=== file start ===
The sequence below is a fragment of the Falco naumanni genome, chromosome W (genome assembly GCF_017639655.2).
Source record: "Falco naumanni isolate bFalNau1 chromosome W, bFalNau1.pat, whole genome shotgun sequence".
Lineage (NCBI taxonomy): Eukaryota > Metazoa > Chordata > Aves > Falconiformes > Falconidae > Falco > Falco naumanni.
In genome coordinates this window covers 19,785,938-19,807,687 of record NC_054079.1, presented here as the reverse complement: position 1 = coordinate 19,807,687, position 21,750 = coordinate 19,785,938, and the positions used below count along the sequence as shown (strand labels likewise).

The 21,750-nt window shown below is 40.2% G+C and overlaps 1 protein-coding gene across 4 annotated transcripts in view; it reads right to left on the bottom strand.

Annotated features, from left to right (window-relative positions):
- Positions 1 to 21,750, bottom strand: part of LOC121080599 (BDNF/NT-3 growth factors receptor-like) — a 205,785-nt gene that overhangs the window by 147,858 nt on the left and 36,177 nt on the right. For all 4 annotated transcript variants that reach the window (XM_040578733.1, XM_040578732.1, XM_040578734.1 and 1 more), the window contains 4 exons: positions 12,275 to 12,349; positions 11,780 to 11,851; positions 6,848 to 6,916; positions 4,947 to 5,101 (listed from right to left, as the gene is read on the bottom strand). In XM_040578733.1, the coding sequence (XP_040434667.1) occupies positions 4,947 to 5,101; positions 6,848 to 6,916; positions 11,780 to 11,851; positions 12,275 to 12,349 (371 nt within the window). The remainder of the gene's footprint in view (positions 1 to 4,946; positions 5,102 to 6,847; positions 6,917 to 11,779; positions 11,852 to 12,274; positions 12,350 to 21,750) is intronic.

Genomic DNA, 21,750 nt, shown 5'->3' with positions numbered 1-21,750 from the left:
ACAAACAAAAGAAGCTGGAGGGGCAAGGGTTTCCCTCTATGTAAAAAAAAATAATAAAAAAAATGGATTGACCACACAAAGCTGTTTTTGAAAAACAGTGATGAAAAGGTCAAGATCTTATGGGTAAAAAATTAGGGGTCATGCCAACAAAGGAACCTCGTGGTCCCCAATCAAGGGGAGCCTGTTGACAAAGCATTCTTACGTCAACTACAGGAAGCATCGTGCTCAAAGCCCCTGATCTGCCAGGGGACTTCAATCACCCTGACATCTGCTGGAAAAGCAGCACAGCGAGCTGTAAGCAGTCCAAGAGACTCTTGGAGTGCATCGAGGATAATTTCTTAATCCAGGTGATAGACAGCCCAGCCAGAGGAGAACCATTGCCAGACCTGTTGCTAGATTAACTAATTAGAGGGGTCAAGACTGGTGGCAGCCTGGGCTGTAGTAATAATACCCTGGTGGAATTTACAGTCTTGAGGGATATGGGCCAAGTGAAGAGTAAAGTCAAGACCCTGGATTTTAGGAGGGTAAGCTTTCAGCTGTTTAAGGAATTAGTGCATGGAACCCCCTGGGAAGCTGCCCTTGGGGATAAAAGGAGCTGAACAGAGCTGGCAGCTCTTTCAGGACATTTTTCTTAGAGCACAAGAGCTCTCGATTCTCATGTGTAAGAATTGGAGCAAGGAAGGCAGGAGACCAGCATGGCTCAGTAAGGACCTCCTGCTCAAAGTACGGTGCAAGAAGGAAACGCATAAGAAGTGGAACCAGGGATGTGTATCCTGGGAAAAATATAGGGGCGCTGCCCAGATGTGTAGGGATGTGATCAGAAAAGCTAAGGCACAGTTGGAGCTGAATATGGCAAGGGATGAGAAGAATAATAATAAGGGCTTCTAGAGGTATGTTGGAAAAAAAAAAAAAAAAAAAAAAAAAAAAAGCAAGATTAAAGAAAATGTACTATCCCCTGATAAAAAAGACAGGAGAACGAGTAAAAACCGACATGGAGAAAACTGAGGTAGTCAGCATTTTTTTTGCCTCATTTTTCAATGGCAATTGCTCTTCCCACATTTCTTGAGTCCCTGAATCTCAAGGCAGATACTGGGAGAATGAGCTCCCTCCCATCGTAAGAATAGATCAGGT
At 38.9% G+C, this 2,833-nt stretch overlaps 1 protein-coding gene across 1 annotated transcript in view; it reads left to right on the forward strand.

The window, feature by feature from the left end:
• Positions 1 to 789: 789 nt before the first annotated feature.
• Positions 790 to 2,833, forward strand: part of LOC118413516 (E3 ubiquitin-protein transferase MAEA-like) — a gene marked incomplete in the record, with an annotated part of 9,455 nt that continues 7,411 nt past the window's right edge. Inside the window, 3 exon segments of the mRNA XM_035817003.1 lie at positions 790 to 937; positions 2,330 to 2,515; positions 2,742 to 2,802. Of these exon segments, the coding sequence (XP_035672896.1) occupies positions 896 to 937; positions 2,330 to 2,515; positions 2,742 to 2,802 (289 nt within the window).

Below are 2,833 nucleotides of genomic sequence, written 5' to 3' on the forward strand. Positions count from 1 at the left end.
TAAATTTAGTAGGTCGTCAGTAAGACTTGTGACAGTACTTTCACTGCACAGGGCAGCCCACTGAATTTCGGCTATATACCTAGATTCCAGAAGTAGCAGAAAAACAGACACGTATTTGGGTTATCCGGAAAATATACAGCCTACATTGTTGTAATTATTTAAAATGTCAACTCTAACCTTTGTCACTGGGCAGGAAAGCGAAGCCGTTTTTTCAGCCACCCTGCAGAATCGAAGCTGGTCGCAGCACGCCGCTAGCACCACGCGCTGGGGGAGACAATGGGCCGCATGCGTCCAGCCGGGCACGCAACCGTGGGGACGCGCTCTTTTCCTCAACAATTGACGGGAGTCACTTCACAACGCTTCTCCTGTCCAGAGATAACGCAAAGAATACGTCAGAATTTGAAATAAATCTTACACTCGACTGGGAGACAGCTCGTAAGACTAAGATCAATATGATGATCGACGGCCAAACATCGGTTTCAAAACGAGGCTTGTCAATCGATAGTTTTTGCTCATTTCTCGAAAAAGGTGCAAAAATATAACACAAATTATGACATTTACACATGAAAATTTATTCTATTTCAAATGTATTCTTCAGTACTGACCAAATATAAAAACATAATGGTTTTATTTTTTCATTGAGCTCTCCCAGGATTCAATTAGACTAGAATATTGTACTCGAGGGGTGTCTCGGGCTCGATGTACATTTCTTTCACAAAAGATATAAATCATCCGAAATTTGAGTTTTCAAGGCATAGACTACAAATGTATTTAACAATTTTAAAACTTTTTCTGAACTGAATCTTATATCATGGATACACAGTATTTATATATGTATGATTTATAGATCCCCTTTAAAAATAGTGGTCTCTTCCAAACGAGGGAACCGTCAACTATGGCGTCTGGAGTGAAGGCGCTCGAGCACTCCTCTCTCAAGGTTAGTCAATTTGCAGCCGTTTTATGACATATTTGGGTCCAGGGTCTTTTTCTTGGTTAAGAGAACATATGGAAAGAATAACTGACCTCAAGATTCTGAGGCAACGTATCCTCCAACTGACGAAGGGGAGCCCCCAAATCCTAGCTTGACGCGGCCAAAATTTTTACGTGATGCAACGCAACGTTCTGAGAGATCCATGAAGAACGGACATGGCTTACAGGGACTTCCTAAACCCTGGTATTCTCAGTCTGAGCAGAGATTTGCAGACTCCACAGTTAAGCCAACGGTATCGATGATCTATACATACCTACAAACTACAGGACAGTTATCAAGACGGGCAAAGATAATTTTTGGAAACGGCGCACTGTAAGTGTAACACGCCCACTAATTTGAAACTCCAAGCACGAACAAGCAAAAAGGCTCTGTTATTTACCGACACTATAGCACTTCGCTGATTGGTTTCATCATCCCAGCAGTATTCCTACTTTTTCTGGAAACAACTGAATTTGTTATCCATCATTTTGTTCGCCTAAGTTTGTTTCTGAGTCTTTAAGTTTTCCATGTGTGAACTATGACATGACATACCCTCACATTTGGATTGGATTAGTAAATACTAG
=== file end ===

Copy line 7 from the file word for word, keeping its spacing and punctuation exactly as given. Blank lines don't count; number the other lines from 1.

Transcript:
- Positions 1 to 21,750, bottom strand: part of LOC121080599 (BDNF/NT-3 growth factors receptor-like) — a 205,785-nt gene that overhangs the window by 147,858 nt on the left and 36,177 nt on the right. For all 4 annotated transcript variants that reach the window (XM_040578733.1, XM_040578732.1, XM_040578734.1 and 1 more), the window contains 4 exons: positions 12,275 to 12,349; positions 11,780 to 11,851; positions 6,848 to 6,916; positions 4,947 to 5,101 (listed from right to left, as the gene is read on the bottom strand). In XM_040578733.1, the coding sequence (XP_040434667.1) occupies positions 4,947 to 5,101; positions 6,848 to 6,916; positions 11,780 to 11,851; positions 12,275 to 12,349 (371 nt within the window). The remainder of the gene's footprint in view (positions 1 to 4,946; positions 5,102 to 6,847; positions 6,917 to 11,779; positions 11,852 to 12,274; positions 12,350 to 21,750) is intronic.